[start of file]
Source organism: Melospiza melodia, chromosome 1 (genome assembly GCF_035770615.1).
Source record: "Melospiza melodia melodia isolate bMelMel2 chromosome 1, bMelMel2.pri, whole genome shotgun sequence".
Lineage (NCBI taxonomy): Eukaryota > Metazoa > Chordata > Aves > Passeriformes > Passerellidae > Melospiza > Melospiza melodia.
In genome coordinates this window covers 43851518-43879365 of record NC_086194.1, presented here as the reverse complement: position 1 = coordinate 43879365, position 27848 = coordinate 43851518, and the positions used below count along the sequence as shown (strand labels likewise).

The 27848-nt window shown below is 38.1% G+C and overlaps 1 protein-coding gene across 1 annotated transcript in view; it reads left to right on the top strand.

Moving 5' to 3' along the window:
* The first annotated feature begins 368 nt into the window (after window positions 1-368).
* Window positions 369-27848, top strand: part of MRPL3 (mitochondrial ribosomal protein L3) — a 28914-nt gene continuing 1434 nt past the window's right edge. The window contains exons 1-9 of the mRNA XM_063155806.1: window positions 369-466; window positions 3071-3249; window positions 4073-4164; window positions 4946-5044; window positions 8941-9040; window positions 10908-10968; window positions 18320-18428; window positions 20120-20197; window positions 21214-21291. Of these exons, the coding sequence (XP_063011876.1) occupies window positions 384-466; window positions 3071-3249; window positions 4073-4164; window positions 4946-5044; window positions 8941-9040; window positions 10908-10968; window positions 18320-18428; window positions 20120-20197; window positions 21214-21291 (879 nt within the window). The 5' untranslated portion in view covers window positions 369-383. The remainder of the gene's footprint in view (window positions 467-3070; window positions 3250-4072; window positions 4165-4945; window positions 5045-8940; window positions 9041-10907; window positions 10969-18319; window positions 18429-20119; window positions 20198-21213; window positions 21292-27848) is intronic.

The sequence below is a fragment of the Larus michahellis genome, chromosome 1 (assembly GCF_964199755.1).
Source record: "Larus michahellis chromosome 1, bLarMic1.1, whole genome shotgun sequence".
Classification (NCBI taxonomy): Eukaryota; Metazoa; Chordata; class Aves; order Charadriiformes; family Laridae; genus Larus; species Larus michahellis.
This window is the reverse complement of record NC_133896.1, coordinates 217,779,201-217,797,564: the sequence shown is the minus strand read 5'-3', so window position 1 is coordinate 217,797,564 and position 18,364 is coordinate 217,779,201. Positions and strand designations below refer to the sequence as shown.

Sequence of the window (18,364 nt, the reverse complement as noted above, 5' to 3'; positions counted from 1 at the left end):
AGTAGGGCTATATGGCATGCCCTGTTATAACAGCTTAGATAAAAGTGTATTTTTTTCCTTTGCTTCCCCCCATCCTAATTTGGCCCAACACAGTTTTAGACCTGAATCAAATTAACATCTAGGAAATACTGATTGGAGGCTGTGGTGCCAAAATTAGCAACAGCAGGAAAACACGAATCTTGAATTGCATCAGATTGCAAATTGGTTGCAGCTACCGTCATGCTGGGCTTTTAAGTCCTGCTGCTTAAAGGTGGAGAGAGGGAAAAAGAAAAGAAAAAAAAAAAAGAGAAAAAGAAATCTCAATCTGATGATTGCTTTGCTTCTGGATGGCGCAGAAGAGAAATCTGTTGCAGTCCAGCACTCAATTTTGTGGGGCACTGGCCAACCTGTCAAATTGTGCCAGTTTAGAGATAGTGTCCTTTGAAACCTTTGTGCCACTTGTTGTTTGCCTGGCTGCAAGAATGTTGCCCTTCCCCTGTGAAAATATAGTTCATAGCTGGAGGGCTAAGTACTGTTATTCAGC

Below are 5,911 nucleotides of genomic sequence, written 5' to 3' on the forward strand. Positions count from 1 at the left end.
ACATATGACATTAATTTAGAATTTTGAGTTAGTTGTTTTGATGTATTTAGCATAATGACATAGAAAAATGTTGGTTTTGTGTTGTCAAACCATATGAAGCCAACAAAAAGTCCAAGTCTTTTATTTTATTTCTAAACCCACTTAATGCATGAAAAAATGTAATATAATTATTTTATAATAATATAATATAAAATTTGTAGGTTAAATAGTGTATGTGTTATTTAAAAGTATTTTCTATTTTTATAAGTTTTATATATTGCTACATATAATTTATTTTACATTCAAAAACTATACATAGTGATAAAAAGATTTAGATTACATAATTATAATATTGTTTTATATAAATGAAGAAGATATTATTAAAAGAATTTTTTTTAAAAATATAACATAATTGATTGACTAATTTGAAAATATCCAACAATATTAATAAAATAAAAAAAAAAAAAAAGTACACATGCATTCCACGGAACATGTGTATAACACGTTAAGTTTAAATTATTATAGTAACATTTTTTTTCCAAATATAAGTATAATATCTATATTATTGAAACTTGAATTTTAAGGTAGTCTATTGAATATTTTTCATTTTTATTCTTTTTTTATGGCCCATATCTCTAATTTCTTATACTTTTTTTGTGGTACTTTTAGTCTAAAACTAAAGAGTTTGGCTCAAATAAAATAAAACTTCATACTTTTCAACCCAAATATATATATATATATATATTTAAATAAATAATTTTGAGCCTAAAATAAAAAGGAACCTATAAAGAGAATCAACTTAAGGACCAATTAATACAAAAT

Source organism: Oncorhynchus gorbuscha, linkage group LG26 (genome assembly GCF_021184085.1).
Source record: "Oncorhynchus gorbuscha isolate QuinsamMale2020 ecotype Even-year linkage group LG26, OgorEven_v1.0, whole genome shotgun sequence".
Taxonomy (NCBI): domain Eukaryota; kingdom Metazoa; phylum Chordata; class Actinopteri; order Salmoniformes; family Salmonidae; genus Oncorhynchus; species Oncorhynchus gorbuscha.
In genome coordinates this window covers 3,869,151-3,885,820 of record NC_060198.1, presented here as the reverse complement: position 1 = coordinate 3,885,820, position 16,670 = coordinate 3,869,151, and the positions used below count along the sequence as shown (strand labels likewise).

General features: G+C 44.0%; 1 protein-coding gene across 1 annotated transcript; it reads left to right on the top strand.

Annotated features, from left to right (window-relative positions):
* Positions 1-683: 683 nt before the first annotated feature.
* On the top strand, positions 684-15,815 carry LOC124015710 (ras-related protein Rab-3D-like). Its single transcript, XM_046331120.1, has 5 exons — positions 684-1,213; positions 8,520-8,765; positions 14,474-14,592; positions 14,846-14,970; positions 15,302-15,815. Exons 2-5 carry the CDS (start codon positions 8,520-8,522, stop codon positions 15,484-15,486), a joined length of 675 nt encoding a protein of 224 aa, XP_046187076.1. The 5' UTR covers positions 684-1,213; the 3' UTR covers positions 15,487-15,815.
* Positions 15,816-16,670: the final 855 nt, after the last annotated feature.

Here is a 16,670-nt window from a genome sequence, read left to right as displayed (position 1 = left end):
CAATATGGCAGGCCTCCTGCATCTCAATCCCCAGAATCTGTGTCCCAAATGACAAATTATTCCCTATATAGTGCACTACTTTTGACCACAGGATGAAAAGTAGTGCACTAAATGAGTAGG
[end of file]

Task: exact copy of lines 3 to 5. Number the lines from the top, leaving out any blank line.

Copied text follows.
Lineage (NCBI taxonomy): Eukaryota > Metazoa > Chordata > Aves > Passeriformes > Passerellidae > Melospiza > Melospiza melodia.
In genome coordinates this window covers 43851518-43879365 of record NC_086194.1, presented here as the reverse complement: position 1 = coordinate 43879365, position 27848 = coordinate 43851518, and the positions used below count along the sequence as shown (strand labels likewise).

The 27848-nt window shown below is 38.1% G+C and overlaps 1 protein-coding gene across 1 annotated transcript in view; it reads left to right on the top strand.